A more likely cause for the yield drag in continuous corn could be too much residue left on the ground, which will cause the soil to remain cool and moist and affect germination, he adds.

“Stover management is the crucial piece of the puzzle. Growers who do well with continuous corn in the eastern Corn Belt are generally those who aggressively manage the stover. “


Residue is definitely the chief issue, agrees Fred Below, professor of crop physiology at the University of Illinois.

Removing the residue is the critical step to managing allelopathy, he says. He and

colleague Laura Gentry, a visiting research assistant professor,just finished a seven-year study on continuous corn.

“The penalty on average is 25 bu./acre in Illinois,” he says, “due to residue accumulation.”

Residue contributes to the continuous corn yield penalty in three ways, Gentry adds. It’s physical, biochemical and autotoxic.

Physical is the residue’s interference with the growth of the next year’s corn crop by reducing the temperature of the soil early in the growing season or holding soil moisture, she says. Biochemically, the residue can inhibit the growth of the next year’s corn crop through nutrient, especially N, immobilization. The last effect of residue is the autotoxic component.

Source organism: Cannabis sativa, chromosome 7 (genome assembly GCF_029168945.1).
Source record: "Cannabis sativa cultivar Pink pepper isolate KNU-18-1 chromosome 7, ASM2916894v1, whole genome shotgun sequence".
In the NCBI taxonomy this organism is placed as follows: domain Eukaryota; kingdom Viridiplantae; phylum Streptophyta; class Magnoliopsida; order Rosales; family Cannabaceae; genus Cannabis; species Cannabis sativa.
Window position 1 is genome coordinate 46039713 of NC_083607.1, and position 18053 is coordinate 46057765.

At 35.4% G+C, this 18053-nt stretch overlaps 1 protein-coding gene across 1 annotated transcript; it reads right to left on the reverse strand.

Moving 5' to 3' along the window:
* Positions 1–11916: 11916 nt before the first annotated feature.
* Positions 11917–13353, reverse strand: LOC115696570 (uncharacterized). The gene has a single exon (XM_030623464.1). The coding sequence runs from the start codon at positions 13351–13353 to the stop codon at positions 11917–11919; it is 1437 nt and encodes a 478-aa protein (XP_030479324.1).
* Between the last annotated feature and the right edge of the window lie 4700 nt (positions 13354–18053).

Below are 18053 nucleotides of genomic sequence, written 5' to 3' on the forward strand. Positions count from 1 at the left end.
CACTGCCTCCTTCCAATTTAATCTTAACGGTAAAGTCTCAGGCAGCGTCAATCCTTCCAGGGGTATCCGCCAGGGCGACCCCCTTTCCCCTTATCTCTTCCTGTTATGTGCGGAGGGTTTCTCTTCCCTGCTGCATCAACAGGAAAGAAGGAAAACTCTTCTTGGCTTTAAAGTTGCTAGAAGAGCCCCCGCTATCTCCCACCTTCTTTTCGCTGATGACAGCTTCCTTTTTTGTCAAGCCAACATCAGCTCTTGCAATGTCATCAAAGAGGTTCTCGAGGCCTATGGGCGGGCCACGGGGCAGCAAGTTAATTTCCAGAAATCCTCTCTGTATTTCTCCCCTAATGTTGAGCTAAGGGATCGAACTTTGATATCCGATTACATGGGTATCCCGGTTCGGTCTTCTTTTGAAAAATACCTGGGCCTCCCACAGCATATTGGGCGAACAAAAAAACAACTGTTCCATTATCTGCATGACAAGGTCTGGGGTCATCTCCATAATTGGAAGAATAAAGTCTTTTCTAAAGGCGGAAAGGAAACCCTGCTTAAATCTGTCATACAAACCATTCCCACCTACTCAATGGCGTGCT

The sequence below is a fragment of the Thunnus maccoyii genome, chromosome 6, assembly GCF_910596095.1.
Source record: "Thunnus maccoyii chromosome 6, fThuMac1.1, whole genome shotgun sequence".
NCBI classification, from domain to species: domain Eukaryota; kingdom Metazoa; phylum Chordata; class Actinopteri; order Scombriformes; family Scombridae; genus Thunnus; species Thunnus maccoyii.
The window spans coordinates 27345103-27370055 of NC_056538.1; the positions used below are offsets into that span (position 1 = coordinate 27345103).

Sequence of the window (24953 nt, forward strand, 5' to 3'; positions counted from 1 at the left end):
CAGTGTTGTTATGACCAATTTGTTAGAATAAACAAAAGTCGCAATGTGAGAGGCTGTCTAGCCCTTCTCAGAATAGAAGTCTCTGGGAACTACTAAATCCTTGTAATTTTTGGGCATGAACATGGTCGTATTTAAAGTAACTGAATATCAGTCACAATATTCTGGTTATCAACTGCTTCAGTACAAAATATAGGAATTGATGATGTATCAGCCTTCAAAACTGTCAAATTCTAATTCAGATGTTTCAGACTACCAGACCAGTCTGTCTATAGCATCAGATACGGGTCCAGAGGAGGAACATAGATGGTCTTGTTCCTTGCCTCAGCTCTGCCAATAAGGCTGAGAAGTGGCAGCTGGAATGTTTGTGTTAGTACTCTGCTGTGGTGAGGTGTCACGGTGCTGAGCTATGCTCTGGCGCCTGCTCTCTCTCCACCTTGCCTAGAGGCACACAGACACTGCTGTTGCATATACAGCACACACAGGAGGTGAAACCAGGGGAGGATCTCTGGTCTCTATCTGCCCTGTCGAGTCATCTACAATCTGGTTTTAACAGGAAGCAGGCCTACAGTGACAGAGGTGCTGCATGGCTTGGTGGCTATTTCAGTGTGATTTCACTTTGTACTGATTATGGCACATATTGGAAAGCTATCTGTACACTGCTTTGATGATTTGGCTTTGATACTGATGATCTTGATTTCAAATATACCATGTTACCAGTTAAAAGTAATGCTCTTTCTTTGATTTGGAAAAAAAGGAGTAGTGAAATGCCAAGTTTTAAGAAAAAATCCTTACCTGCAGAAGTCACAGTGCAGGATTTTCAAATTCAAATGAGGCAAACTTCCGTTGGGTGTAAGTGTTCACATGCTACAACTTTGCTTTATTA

“Of those three things—autotoxicity is the hardest to quantify,” Gentry says. “We aren’t really sure what the chemicals are that are being released by the corn plant. (Allelopathy) is like the ‘black box.’ If you have yield loss you can’t account for with physical and biochemical explanations, it’s probably that.”

Their research shows that each year in continuous corn, the penalty worsens for seven years, then plateaus out.

“It doesn’t go away, as many growers think, but it doesn’t get any worse,” Below says.

Stewart is familiar with the principles of allelopathy, but says, “we really think it comes back around to managing the residue and getting it broken down as soon as we can.”

After harvest, he tills the fields to get the ground “as black as we can” and to jump-start stover decomposition. In the spring, he cultivates just enough to level the ground before planting, uses a trash-whipper in front of the planter to eliminate any remaining residue, and adds an in-furrow fertilizer to boost germination. Choosing the right hybrid is absolutely critical, he adds.

Kibbie says breaking down the stalks is key to decreasing the yield drag in his fields. Most years, he applies ammonium sulfate to break down the residue after harvest, then in the spring uses a starter fertilizer in the furrow to kick-start germination.

Although the starter fertilizer – a mix of N and micronutrients – is his secret weapon against allelopathy, Kibbie says farmers shouldn’t simply increase the amount of fertilizer on the field. Choosing the right hybrid, managing stover and planting in fields with good drainage are critical steps, as well.

“Drainage is more critical with corn-on-corn; I don’t know why. There could something in the stalks that when they get wet and start to decompose that hurts the new corn.  It (allelopathy happens), but I think a lot of the yield drag depends on Mother Nature.”